The Michelob Wars

I’m in a casual pre pro in Palm Springs for a Michelob Dark commercial.  It’s based on Miami Vice, using the Phil Collins song, IN THE AIR TONIGHT. The agency sent an unproduceable rip, for reference. The AB people, Jack McDonough, has asked to shoot the material two ways, once with Michelob Dark and again with regular Michelob.  The Michelob account has been up for grabs, and Riney has been pitching the account. I’ve seen his work and it’s really not Michelob, more suited to Budweiser. I think Riney is expecting some bright light to see that and give him Bud business.

McDonough is a bright light and he sees something in this spot. After our pre pro he pulls me aside and tells me to make the work as stylish as possible, so stylish that eventually he doesn’t really want to see the beer.

I never forgot that.

At that time, the restrictions on beer advertising, driving, etc. were astonishing. When I started to do homework, I found that there were very few things we could shoot. The spot was going to be mostly about attitude.

I don’t think I worked so hard on anything in my life.

I remember the agency producer busting my chops one night when I was filming airplanes landing at LAX. The planes flew over a brightly lit parking area so you could see them clearly. I kept shooting and shooting while he seethed. I also wanted the film to be filmed in slow motion but the restrictions of pulsing neon and other issues were overwhelming. Eventually I finished and the spot languished until AB made up their minds about the campaign.

Riney saw the spot and we argued about it one evening, him saying that the spot had no substance. I responded by saying that the Henry’s stuff we had done to such acclaim was just a bunch of old man jokes.  Anyway, Michelob was awarded to Needham, so I won that battle.

I couldn’t do the next batch so they used another director.  He squeezed the life out of the look I had done and when I got back on board, I tried to come up with a new look, always remembering McDonough’s dictum.  I had begun to work with Larry Bridges, a brilliant editor/ filmmaker. We met on a Nike shoot and his work was astonishing.  I could take risks with him that I couldn’t with conventional editors.

I was shooting a new idea with a simple, boy meets girl story.  A guy is going to bar to meet a girl and he’s late (I think).  I shot the required days and fought with the agency about the coverage. Their thinking was extremely conventional and I was trying to discover new ways of seeing things- mistakes. Of course, while I was filming mistakes, the agency was complaining that I was filming mistakes.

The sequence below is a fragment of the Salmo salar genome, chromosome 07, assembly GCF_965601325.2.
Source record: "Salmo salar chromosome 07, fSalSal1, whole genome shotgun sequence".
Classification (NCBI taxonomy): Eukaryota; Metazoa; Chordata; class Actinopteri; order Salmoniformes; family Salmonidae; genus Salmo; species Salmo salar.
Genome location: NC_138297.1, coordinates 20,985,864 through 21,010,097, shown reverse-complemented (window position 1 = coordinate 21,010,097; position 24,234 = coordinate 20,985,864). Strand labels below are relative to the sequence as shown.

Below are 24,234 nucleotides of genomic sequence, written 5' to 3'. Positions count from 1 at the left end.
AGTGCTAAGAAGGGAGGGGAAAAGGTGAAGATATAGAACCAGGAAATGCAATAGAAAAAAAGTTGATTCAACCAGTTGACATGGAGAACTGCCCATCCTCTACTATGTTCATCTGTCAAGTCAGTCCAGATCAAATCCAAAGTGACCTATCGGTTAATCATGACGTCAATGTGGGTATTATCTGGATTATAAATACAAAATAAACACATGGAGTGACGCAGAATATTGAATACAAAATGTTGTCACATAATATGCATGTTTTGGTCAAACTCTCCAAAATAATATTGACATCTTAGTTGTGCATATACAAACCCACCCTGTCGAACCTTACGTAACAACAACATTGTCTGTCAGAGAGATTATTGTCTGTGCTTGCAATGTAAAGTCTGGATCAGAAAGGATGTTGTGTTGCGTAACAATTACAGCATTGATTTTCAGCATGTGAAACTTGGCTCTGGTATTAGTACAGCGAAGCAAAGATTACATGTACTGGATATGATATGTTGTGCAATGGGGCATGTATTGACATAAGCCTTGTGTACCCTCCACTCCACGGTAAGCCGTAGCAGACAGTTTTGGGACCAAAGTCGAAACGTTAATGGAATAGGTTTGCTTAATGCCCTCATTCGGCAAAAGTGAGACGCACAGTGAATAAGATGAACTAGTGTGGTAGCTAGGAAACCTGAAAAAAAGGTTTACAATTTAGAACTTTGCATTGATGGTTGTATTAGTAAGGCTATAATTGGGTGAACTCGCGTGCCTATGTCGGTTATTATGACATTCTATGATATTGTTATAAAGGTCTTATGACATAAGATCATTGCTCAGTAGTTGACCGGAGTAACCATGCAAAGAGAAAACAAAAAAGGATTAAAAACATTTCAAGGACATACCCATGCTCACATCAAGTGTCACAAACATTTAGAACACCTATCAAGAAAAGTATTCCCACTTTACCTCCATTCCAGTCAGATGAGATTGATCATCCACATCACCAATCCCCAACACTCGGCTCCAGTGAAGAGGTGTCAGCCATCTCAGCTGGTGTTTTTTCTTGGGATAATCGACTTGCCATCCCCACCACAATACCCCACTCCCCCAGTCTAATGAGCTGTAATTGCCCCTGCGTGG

Larry did a cut with the existing material that was just okay, but missing something. I had go to France to film a Perrier commercial.  I didn’t get the thought of the Michelob spot out of my mind and I didn’t quite know what to do but I knew that there wasn’t enough stuff there.  When I got back to LA, I had Billy Hayden get some of his Herb Ritts friends and we went out and shot some more stuff at night, just arbitrary.  Then I took some of the more mundane footage and refilmed it on television sets.  Larry slammed all the shit together and sent it.

It scared the shit out of the agency.

The story is that it sat on someone’s desk at AB for a long time and August IV saw the cassette there, put it into a deck, and liked it.  He went to his father and said ‘this is the stuff we should be doing.’ So…

We did a bunch of stuff like that, chaos.

I still hadn’t discovered the formula to eliminate the product and McDoough left.  He was replaced by a guy from Schlitz.  By then Schlitz was out of business.

Go figure.

AB felt I was out of control but they still liked the work so they had the agency re hire  Dave Lamb who had a bad experience with Riney (thanks to me, but that’s another story).  David was hired to ‘control’ me but that lasted not a while.  On a Saturday, with a bunch of extras milling about (on double time)  I was asked to film a number of beer pour clichés, drops of condensation running down labels, glasses, etc. and I snapped.  I hurled a chair across the room.

All I could remember is my frustration of never being able to reach the apex of filming a commercial without a product.

After that, the agency got Adrian Lyne and Ridley Scott to shoot the next campaign. For some reason, Ridley’s spot never ran and they went into my library to add to Adrian’s work.  I found out about that in a strange manner.  I was in Cannes when a journalist asked how I liked co directing with Adrian (a longtime friend).  I had no idea what he was speaking of until I saw the spot, an amalgam of my footage and his.

I’m sure that Ridley and Adrian wouldn’t have suffered the foolishness I did.  Later, David talked AB into having him direct a commercial or two, but the campaign fizzled after that. A sad end to a great story.